QUICK TIP: Trying to jump on all of these suggestions at once might not be the best approach. Start small by encouraging one or two new habits in your organisation and build up from there.
- Use a Standing Desk: A standing desk or a desk converter can allow employees to alternate between sitting and standing throughout the day.
- Encourage Regular Breaks: You could create a series of reminders in your employees calendars to stand up, stretch, and move around for a few minutes every hour.
- Active Commuting: If your employees live relatively close to work, look at incentives to coax them into walking or biking to the office.
- Lunchtime Walks: Does your organisation stipulate time for a lunch break? Even a 15-30 minute walk can help refresh your employees mind and add some physical activity to their day.
- Desk Exercises: While you’re adding “active time” into your employees calendars, why not add in some instructions for simple exercises at their desk, such as leg lifts, seated marches, or desk push-ups. These exercises can help keep their muscles engaged and improve circulation.
- Active Meetings: Introduce walking meetings with colleagues when discussing ideas or projects. Walking and talking can be productive and provide a break from sitting.
- Exercise Ball Chair: See if you have employees who would like to have a go using an exercise ball as their chair. Sitting on an unstable surface can engage core muscles and promote better posture.
- Use Technology: Signpost your team to an app that can remind you to move regularly, track your steps, and encourage physical activity at work.
- Lunchtime Fitness Classes: Could you bring fitness classes into the office? Your team might thank you when they don’t have to shoehorn in a pre-work gym session and they can enjoy a lie in!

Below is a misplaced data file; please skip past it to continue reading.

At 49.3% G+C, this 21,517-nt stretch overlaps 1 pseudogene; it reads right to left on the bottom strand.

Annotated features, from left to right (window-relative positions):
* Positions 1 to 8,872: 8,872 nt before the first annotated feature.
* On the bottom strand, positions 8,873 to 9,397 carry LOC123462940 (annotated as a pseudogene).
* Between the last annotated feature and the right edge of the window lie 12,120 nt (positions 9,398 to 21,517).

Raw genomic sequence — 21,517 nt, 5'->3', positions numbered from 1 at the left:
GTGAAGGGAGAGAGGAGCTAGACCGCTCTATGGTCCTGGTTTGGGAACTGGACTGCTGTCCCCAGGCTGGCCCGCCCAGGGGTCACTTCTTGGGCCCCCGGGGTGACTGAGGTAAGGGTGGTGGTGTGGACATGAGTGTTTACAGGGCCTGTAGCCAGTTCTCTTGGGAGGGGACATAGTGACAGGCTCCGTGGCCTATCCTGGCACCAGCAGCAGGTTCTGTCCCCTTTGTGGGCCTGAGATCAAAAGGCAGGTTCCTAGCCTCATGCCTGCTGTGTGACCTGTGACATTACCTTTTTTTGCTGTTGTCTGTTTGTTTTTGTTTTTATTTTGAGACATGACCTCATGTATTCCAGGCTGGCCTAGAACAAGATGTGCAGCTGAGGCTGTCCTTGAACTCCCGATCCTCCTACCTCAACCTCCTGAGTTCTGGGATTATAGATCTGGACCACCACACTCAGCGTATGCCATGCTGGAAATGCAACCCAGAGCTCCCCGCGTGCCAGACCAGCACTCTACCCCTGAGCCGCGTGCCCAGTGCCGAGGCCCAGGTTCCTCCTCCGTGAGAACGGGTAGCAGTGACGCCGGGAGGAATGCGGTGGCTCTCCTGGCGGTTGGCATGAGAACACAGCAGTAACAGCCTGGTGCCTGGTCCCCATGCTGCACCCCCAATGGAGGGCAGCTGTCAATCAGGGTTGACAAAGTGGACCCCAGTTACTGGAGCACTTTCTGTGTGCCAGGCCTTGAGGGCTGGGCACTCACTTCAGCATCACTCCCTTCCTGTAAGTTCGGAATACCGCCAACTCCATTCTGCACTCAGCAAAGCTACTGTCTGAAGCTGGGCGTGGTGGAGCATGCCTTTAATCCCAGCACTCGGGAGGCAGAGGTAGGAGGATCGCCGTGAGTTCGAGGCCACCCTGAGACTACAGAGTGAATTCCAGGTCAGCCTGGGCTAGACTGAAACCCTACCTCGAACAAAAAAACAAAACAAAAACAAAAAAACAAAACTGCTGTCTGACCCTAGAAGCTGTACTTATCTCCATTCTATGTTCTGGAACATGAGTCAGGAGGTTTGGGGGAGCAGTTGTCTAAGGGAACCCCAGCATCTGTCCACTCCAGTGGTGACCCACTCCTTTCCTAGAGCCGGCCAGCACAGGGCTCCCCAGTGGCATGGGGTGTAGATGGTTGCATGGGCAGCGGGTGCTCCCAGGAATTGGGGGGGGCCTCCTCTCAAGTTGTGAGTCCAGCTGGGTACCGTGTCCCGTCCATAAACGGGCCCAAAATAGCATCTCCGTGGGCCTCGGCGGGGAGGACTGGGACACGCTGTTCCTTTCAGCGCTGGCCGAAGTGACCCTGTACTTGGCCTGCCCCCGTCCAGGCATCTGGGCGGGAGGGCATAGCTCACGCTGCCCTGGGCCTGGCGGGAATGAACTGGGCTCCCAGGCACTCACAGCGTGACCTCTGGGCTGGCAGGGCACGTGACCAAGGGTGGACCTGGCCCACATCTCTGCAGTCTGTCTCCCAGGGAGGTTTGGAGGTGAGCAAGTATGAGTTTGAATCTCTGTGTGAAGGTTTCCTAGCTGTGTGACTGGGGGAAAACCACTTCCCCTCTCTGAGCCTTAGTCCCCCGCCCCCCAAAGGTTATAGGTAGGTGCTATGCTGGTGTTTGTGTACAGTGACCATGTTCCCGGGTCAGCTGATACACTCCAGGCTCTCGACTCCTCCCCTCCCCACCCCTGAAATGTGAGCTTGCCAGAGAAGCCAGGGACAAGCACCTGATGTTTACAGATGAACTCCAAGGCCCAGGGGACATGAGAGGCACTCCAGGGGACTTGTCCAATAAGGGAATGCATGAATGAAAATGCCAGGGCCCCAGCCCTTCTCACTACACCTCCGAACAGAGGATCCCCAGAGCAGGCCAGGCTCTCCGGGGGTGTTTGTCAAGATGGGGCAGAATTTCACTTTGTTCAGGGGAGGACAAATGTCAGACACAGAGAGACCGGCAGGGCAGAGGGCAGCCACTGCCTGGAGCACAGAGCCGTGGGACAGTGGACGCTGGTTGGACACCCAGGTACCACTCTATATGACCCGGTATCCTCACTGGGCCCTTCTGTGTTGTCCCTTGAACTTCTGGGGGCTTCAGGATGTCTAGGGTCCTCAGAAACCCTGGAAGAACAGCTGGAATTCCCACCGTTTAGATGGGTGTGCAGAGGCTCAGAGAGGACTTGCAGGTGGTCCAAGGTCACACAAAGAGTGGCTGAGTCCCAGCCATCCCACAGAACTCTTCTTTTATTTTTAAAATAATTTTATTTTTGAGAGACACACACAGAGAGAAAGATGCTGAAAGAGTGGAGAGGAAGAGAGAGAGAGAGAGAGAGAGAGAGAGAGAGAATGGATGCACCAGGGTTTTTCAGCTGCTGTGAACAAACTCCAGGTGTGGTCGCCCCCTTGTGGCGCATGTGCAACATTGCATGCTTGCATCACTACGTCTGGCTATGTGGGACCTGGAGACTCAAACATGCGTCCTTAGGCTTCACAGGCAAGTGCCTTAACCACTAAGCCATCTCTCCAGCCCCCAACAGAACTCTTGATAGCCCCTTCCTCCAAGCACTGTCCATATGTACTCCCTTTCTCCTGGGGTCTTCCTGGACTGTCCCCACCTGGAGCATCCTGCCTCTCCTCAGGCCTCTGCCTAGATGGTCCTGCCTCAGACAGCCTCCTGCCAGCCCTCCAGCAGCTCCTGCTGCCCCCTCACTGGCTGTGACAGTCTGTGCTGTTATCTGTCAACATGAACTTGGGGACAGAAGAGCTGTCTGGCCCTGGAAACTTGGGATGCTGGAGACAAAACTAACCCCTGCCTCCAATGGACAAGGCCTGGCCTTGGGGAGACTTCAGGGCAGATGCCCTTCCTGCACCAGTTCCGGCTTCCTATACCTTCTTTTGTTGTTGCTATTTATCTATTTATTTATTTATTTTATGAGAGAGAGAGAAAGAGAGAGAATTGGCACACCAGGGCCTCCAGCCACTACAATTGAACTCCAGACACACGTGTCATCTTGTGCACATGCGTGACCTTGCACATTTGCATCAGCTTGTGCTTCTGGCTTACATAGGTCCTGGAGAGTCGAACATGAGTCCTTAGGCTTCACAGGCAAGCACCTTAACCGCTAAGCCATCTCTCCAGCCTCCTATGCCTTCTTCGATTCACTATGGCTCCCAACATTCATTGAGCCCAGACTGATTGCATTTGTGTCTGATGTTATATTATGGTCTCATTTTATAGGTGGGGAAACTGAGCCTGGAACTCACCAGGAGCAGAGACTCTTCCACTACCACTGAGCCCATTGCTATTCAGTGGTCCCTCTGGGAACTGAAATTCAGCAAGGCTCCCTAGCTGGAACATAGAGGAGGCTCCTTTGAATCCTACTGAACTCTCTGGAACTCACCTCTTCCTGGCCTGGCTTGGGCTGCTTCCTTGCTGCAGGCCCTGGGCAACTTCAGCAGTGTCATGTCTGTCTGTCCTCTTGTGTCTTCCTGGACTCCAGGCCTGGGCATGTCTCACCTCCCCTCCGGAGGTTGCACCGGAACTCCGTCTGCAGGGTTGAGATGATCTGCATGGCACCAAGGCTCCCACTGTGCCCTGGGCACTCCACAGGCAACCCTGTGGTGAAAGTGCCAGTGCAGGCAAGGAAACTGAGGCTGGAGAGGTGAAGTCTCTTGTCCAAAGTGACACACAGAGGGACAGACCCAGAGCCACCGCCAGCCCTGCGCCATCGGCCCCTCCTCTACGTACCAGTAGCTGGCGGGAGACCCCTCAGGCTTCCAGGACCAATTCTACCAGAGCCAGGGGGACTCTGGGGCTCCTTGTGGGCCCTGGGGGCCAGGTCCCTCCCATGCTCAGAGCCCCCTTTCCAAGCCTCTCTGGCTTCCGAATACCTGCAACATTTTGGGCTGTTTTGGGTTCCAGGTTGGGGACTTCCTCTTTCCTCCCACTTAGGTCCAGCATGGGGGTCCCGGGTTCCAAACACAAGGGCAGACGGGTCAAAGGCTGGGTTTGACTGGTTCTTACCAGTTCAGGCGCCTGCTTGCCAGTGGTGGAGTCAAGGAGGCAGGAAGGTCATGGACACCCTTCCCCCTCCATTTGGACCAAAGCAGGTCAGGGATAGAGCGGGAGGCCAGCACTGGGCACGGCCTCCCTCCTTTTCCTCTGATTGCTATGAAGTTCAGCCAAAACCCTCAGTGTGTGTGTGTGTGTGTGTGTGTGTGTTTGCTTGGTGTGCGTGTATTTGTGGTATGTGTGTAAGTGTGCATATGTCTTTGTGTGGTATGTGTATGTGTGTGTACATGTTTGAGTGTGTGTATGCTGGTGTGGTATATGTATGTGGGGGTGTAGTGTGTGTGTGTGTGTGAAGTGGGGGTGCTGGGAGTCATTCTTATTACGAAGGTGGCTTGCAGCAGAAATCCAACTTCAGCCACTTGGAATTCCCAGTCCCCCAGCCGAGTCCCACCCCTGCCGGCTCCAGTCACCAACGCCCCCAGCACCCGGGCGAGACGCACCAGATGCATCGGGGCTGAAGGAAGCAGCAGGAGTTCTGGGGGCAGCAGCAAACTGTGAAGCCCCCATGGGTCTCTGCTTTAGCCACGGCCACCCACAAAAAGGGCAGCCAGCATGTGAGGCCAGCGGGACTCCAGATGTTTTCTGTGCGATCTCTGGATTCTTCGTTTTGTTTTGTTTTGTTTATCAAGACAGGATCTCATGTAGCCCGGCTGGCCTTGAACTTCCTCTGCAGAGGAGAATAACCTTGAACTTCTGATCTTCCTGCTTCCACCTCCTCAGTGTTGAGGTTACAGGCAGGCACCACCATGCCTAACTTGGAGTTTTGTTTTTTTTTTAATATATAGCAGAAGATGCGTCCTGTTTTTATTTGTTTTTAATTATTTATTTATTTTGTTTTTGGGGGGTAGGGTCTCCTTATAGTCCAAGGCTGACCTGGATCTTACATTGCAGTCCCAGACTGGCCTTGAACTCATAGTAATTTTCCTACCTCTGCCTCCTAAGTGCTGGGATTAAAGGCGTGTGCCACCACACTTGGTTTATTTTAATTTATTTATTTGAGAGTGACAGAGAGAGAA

- Encourage a Healthy Work Environment: Advocate for a workplace culture that promotes movement and physical activity. This can include initiatives like wellness challenges, group fitness activities, or gym access.
Remember that consistency is key. Small, frequent movements throughout the day can add up to significant health benefits over time. Find strategies that work best for your specific work environment to help your workforce stay active and healthy in a sedentary role.
The quick way to get help when someone falls
If you have team member working on their own, it’s vital you ask yourself what would happen if they were to fall. Not getting the help they need quickly can lead to a worse injury. Fall Detection comes as standard on our PG Smart App, which costs up to £5 a month per licence. The algorithm detects:
- A change in orientation
- An impact
- A period of non-movement
Users have 30 seconds to cancel an activated fall detection before an SOS is raised, in case it was a false alarm, or they’re feeling fine after a tumble. The SOS goes to either our partner operators or your own team, so users can get the medical attention they need quickly, as the app shares their location.
Find out more about this and other PG Smart features in our blog.